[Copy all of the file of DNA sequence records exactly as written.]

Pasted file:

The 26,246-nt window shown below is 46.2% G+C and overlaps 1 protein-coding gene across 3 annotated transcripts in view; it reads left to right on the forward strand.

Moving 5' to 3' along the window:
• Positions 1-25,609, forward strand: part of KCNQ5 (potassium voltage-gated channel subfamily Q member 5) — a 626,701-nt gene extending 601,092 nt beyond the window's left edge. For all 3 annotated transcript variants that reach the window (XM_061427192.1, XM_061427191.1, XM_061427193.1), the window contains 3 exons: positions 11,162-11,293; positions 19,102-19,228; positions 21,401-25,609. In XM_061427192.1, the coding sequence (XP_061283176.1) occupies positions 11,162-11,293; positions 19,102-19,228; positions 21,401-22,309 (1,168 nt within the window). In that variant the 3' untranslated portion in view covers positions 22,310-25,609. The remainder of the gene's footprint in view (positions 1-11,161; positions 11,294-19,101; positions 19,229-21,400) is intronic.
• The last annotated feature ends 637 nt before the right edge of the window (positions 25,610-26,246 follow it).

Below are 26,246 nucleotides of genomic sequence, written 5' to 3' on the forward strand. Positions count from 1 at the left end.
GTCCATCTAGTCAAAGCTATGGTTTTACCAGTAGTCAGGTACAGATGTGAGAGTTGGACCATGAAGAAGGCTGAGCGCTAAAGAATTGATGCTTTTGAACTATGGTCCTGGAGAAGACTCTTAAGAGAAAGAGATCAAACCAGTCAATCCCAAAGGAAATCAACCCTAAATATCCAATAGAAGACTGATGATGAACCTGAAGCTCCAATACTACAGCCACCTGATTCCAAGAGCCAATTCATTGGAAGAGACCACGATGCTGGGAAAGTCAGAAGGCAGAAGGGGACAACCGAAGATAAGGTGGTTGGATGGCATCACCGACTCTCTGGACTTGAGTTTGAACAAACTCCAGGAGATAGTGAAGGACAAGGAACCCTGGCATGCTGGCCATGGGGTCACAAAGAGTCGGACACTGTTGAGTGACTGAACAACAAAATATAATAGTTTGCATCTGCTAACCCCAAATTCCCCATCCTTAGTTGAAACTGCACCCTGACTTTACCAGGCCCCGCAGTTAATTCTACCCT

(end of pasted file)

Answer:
The 26,246-nt window shown below is 46.2% G+C and overlaps 1 protein-coding gene across 3 annotated transcripts in view; it reads left to right on the forward strand.

Moving 5' to 3' along the window:
• Positions 1-25,609, forward strand: part of KCNQ5 (potassium voltage-gated channel subfamily Q member 5) — a 626,701-nt gene extending 601,092 nt beyond the window's left edge. For all 3 annotated transcript variants that reach the window (XM_061427192.1, XM_061427191.1, XM_061427193.1), the window contains 3 exons: positions 11,162-11,293; positions 19,102-19,228; positions 21,401-25,609. In XM_061427192.1, the coding sequence (XP_061283176.1) occupies positions 11,162-11,293; positions 19,102-19,228; positions 21,401-22,309 (1,168 nt within the window). In that variant the 3' untranslated portion in view covers positions 22,310-25,609. The remainder of the gene's footprint in view (positions 1-11,161; positions 11,294-19,101; positions 19,229-21,400) is intronic.
• The last annotated feature ends 637 nt before the right edge of the window (positions 25,610-26,246 follow it).

Below are 26,246 nucleotides of genomic sequence, written 5' to 3' on the forward strand. Positions count from 1 at the left end.
GTCCATCTAGTCAAAGCTATGGTTTTACCAGTAGTCAGGTACAGATGTGAGAGTTGGACCATGAAGAAGGCTGAGCGCTAAAGAATTGATGCTTTTGAACTATGGTCCTGGAGAAGACTCTTAAGAGAAAGAGATCAAACCAGTCAATCCCAAAGGAAATCAACCCTAAATATCCAATAGAAGACTGATGATGAACCTGAAGCTCCAATACTACAGCCACCTGATTCCAAGAGCCAATTCATTGGAAGAGACCACGATGCTGGGAAAGTCAGAAGGCAGAAGGGGACAACCGAAGATAAGGTGGTTGGATGGCATCACCGACTCTCTGGACTTGAGTTTGAACAAACTCCAGGAGATAGTGAAGGACAAGGAACCCTGGCATGCTGGCCATGGGGTCACAAAGAGTCGGACACTGTTGAGTGACTGAACAACAAAATATAATAGTTTGCATCTGCTAACCCCAAATTCCCCATCCTTAGTTGAAACTGCACCCTGACTTTACCAGGCCCCGCAGTTAATTCTACCCT